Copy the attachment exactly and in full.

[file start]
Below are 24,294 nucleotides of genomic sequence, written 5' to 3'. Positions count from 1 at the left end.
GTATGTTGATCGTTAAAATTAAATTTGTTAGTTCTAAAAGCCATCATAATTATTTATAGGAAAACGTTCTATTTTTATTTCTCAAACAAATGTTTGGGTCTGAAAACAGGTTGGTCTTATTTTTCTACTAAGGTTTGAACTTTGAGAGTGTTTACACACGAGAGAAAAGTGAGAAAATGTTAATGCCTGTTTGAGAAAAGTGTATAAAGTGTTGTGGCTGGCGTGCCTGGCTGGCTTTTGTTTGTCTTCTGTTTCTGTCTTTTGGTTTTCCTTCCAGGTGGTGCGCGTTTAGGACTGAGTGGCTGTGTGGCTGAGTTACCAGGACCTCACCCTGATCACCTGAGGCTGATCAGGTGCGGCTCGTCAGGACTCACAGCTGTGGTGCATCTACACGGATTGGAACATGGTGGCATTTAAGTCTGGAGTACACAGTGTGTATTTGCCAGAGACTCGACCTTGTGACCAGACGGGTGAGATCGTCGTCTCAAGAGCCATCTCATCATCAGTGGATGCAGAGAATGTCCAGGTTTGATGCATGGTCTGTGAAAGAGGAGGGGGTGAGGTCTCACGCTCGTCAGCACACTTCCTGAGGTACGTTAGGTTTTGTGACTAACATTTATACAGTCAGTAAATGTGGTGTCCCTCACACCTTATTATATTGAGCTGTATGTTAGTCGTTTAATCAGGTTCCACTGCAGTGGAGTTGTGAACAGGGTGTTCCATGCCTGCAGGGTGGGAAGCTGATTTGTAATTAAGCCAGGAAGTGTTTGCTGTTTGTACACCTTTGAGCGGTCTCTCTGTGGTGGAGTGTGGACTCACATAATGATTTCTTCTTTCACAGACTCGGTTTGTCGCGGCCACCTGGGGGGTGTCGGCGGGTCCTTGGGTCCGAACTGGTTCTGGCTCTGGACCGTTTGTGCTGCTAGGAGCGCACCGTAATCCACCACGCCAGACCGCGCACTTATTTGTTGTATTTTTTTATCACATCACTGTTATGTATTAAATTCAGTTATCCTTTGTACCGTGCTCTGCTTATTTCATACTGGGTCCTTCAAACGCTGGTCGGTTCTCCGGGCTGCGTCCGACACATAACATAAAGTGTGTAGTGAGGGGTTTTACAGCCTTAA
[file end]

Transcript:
Below are 24,294 nucleotides of genomic sequence, written 5' to 3'. Positions count from 1 at the left end.
GTATGTTGATCGTTAAAATTAAATTTGTTAGTTCTAAAAGCCATCATAATTATTTATAGGAAAACGTTCTATTTTTATTTCTCAAACAAATGTTTGGGTCTGAAAACAGGTTGGTCTTATTTTTCTACTAAGGTTTGAACTTTGAGAGTGTTTACACACGAGAGAAAAGTGAGAAAATGTTAATGCCTGTTTGAGAAAAGTGTATAAAGTGTTGTGGCTGGCGTGCCTGGCTGGCTTTTGTTTGTCTTCTGTTTCTGTCTTTTGGTTTTCCTTCCAGGTGGTGCGCGTTTAGGACTGAGTGGCTGTGTGGCTGAGTTACCAGGACCTCACCCTGATCACCTGAGGCTGATCAGGTGCGGCTCGTCAGGACTCACAGCTGTGGTGCATCTACACGGATTGGAACATGGTGGCATTTAAGTCTGGAGTACACAGTGTGTATTTGCCAGAGACTCGACCTTGTGACCAGACGGGTGAGATCGTCGTCTCAAGAGCCATCTCATCATCAGTGGATGCAGAGAATGTCCAGGTTTGATGCATGGTCTGTGAAAGAGGAGGGGGTGAGGTCTCACGCTCGTCAGCACACTTCCTGAGGTACGTTAGGTTTTGTGACTAACATTTATACAGTCAGTAAATGTGGTGTCCCTCACACCTTATTATATTGAGCTGTATGTTAGTCGTTTAATCAGGTTCCACTGCAGTGGAGTTGTGAACAGGGTGTTCCATGCCTGCAGGGTGGGAAGCTGATTTGTAATTAAGCCAGGAAGTGTTTGCTGTTTGTACACCTTTGAGCGGTCTCTCTGTGGTGGAGTGTGGACTCACATAATGATTTCTTCTTTCACAGACTCGGTTTGTCGCGGCCACCTGGGGGGTGTCGGCGGGTCCTTGGGTCCGAACTGGTTCTGGCTCTGGACCGTTTGTGCTGCTAGGAGCGCACCGTAATCCACCACGCCAGACCGCGCACTTATTTGTTGTATTTTTTTATCACATCACTGTTATGTATTAAATTCAGTTATCCTTTGTACCGTGCTCTGCTTATTTCATACTGGGTCCTTCAAACGCTGGTCGGTTCTCCGGGCTGCGTCCGACACATAACATAAAGTGTGTAGTGAGGGGTTTTACAGCCTTAA